Recipe Source: Martino of Como. The Art of Cooking. Luigi Ballerini, Ed. Jeremy Parzen, trans. University of California Press, Berkeley, 2005 p. 69
And so we come to the last of the Martino recipes, at least for this batch. I feel kind of sad about this, really. It's been fun. As a general rule a lot of the Italian Renaissance recipes are significantly sweeter than I prefer but they've still been fun. In the modern world we like to look to France as the font of all gastronomic knowledge, taste and energy. That reputation is built on a solid foundation - a foundation that was laid down by cooks from Italy, brought to France by Catherine de Medici when she married into the royal family of France. When I look at Martino's work I feel like I'm looking at the bones of modern gastronomy, just as we see the ancestors of modern Western political processes in the Roman republic and the Athenian city-state.
So yes, I do feel a little sad to be turning away from Martino for a while, but I know I'll be back. I didn't actually serve this dish on Martino Day. I served this two weeks later, on Scappi Day. I didn't have quite enough people to serve it on Martino Day, which made me sad. I was really looking forward to this dish. As it turns out I didn't have enough people to serve it on Scappi Day either - a virulent plague had broken out in our house and led me to chase everyone away. I'd already made it though so I served it anyway and I'm glad that I did. I forgot to add the sugar on top in the end - like I said I was pretty unwell - and this prevented its being too sweet for me to eat. (Not that I could have tasted it anyway, but I'll admit to having sampled a little before storing it and it was delicious.) My daughter actually loved this. It was her favorite from all the dishes on the table, and we had to use seconds of the quince pottage to induce her to eat the rest of her dinner.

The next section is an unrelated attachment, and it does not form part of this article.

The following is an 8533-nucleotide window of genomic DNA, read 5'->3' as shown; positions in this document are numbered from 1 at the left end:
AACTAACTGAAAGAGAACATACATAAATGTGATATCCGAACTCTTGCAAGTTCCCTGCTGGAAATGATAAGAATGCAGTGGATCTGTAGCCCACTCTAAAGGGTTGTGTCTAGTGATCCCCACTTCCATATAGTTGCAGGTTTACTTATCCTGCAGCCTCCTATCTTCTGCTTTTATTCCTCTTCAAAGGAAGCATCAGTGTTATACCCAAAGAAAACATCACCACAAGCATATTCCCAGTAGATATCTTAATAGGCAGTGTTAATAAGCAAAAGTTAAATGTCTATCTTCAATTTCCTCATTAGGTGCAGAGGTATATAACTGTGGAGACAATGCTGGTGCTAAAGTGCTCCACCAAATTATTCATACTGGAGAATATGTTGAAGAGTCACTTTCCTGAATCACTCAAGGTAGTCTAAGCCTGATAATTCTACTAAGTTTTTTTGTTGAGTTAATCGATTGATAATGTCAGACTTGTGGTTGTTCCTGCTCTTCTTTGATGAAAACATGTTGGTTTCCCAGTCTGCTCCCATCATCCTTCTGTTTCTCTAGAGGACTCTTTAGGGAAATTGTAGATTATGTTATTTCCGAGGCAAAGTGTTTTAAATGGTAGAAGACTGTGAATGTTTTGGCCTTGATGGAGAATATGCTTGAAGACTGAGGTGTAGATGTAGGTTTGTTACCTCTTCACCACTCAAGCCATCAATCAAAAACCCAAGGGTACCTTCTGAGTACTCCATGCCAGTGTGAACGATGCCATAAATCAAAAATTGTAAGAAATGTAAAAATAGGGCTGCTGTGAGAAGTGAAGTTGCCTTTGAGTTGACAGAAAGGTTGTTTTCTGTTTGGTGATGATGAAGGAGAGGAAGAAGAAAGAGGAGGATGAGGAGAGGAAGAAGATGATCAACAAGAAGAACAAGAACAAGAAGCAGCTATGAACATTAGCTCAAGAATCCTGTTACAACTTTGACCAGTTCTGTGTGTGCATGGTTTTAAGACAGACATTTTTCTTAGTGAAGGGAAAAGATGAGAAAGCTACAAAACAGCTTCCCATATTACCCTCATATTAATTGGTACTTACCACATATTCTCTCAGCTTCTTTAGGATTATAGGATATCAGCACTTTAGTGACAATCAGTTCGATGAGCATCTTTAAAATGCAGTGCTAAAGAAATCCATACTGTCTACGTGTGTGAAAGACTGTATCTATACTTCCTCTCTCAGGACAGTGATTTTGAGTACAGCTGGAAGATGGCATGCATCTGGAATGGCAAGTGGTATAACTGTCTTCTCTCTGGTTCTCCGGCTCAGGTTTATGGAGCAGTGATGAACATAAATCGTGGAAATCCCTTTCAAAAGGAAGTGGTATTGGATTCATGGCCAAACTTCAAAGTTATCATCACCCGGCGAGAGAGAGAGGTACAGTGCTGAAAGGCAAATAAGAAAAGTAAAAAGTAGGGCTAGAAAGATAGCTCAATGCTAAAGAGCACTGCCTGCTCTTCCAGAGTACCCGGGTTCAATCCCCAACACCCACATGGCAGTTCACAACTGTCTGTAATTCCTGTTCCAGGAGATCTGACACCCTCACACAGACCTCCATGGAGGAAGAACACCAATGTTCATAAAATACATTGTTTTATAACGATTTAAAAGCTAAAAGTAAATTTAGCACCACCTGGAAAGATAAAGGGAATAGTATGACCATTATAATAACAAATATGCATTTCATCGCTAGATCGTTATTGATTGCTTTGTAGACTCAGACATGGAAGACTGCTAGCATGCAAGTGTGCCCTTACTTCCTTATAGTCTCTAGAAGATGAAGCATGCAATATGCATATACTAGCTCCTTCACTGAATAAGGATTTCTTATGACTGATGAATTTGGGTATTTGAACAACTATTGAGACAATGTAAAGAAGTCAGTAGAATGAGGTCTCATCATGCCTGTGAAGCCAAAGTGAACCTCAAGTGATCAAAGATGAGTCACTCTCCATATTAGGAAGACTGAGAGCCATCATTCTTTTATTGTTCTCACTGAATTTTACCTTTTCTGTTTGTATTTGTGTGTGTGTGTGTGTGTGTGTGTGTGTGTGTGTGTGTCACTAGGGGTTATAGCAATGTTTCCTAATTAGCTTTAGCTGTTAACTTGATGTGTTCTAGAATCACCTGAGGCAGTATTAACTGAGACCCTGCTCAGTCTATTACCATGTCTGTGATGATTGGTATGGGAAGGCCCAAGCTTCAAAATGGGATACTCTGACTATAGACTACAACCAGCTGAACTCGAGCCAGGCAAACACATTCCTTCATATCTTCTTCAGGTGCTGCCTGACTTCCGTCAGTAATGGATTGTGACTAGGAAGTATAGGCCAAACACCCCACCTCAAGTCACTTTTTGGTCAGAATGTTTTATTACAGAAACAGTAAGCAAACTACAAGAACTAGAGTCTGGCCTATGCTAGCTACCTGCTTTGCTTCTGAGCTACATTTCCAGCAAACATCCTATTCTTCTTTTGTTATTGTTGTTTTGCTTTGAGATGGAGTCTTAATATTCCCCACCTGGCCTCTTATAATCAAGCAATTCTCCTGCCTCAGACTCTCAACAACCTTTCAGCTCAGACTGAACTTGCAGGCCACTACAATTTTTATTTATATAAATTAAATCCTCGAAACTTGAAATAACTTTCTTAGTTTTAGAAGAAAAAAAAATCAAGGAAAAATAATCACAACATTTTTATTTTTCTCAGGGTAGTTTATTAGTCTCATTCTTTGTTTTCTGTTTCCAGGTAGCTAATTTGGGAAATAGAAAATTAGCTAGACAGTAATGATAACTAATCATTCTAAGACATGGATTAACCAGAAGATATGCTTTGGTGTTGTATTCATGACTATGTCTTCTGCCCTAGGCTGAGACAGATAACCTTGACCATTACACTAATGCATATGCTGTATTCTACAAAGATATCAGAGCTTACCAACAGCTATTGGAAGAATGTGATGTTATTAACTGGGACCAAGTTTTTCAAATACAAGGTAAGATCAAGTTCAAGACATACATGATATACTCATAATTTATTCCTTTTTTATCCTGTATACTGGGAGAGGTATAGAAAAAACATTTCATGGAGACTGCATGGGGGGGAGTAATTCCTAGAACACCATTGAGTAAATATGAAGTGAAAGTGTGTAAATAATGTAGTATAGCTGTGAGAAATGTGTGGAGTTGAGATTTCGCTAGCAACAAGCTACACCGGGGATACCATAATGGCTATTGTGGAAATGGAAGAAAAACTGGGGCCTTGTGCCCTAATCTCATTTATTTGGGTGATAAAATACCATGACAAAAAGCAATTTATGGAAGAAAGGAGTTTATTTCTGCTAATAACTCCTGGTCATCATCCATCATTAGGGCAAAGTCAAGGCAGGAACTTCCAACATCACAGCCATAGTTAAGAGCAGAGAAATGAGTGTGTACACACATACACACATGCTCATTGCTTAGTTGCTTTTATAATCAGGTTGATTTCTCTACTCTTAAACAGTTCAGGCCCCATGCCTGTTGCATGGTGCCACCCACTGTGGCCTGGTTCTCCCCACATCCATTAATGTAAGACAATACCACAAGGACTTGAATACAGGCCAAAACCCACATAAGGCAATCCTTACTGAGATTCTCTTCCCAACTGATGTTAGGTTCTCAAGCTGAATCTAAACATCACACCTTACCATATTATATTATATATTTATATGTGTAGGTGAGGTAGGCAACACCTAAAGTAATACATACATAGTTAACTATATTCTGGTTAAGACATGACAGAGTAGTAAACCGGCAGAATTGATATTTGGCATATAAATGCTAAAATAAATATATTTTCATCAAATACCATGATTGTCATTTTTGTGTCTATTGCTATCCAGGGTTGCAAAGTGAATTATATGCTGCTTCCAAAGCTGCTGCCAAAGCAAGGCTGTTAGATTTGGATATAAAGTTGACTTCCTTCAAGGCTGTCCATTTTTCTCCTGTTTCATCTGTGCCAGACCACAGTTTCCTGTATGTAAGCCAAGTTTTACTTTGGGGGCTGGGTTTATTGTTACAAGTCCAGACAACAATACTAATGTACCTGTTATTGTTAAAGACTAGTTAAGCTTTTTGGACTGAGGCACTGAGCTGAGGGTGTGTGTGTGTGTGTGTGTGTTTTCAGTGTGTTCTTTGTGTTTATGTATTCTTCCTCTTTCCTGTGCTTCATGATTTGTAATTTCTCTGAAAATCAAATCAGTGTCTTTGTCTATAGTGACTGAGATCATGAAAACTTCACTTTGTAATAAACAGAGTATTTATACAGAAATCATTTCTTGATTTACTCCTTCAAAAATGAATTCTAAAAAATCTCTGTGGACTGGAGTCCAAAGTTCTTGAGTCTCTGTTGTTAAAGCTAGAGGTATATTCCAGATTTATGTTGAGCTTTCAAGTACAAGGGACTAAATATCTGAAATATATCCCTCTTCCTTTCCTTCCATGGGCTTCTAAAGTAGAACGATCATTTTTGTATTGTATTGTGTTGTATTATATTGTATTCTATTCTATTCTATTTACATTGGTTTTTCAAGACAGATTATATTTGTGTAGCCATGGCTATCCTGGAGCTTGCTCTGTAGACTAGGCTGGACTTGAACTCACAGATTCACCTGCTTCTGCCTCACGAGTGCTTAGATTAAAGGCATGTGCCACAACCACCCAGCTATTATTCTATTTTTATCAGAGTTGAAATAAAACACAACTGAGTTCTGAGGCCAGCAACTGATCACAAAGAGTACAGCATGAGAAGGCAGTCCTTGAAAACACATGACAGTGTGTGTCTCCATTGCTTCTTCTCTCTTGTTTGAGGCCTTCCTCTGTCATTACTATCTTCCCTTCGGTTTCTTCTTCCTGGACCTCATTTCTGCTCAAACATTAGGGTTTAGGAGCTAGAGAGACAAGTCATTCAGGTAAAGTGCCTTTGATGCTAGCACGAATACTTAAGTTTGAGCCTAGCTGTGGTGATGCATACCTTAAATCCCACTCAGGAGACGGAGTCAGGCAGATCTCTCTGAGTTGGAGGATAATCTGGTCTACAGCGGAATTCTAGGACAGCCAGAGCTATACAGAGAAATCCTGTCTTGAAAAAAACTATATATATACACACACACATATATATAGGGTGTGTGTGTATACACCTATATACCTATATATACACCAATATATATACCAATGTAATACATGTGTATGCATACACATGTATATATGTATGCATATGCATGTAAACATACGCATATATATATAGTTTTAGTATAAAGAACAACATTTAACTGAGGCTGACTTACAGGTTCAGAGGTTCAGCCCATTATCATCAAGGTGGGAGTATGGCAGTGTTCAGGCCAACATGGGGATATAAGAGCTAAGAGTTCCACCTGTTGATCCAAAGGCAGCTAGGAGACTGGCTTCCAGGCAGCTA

Quince Pottage (serves 6; approx. $0.56/serving)
5 quinces, peeled and chopped
4 cups chicken broth
1/4 cup raw sugar
1/4 teaspoon ground ginger
1/2 teaspoon ground cinnamon
1 pinch saffron
2 tablespoons butter
- Food processor
- Combine all of the ingredients up to the butter in the saucepan and bring to a low simmer.
- Cook until the quinces are very tender. This will take a while. Stir frequently to prevent burning.
- Transfer the contents to a food processor and puree.
- Return to the pan and add the butter.
- Heat until fragrant and the butter is melted.
- Serve hot. It is okay to cool and reheat this dish.